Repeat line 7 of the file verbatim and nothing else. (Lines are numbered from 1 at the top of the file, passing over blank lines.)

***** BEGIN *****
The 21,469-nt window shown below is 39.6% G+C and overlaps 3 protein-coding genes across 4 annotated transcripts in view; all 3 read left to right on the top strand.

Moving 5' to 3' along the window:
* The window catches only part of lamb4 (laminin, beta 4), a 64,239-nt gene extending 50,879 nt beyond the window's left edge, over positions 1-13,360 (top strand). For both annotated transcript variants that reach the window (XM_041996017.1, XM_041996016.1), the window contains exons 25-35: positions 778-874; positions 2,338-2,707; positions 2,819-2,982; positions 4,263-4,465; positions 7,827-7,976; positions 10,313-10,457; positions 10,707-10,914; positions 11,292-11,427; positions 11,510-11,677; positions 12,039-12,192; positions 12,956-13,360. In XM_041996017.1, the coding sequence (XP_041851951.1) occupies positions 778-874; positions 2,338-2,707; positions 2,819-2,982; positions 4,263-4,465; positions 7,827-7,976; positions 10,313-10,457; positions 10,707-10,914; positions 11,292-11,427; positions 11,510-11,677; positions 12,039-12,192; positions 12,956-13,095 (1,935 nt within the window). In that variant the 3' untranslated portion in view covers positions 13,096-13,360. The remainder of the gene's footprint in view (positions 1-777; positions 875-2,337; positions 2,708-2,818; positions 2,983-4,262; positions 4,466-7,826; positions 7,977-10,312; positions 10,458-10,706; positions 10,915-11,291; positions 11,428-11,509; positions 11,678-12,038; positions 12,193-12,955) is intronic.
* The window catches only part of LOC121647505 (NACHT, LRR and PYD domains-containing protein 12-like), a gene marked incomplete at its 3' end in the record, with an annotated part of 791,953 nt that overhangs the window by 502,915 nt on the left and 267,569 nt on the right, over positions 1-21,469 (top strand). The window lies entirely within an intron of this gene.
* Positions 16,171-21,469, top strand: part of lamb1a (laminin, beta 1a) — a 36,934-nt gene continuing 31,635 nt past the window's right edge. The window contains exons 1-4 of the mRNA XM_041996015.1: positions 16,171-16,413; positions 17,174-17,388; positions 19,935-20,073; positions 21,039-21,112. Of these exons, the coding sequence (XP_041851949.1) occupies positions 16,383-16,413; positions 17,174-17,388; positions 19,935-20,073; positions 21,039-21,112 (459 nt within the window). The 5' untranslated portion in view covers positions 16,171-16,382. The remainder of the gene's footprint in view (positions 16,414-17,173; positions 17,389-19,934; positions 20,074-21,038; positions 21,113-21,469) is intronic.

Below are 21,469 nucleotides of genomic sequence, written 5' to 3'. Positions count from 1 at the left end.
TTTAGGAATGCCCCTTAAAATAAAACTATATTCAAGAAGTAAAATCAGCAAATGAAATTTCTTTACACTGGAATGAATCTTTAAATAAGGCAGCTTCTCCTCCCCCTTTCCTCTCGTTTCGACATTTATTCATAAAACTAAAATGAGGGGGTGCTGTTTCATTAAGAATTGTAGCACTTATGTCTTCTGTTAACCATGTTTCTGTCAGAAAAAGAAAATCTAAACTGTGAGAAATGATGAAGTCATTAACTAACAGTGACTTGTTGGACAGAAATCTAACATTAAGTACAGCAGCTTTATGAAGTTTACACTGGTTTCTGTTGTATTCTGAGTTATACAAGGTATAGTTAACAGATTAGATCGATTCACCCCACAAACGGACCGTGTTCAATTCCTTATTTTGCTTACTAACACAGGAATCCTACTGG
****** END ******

TTTAGGAATGCCCCTTAAAATAAAACTATATTCAAGAAGTAAAATCAGCAAATGAAATTTCTTTACACTGGAATGAATCTTTAAATAAGGCAGCTTCTCCTCCCCCTTTCCTCTCGTTTCGACATTTATTCATAAAACTAAAATGAGGGGGTGCTGTTTCATTAAGAATTGTAGCACTTATGTCTTCTGTTAACCATGTTTCTGTCAGAAAAAGAAAATCTAAACTGTGAGAAATGATGAAGTCATTAACTAACAGTGACTTGTTGGACAGAAATCTAACATTAAGTACAGCAGCTTTATGAAGTTTACACTGGTTTCTGTTGTATTCTGAGTTATACAAGGTATAGTTAACAGATTAGATCGATTCACCCCACAAACGGACCGTGTTCAATTCCTTATTTTGCTTACTAACACAGGAATCCTACTGG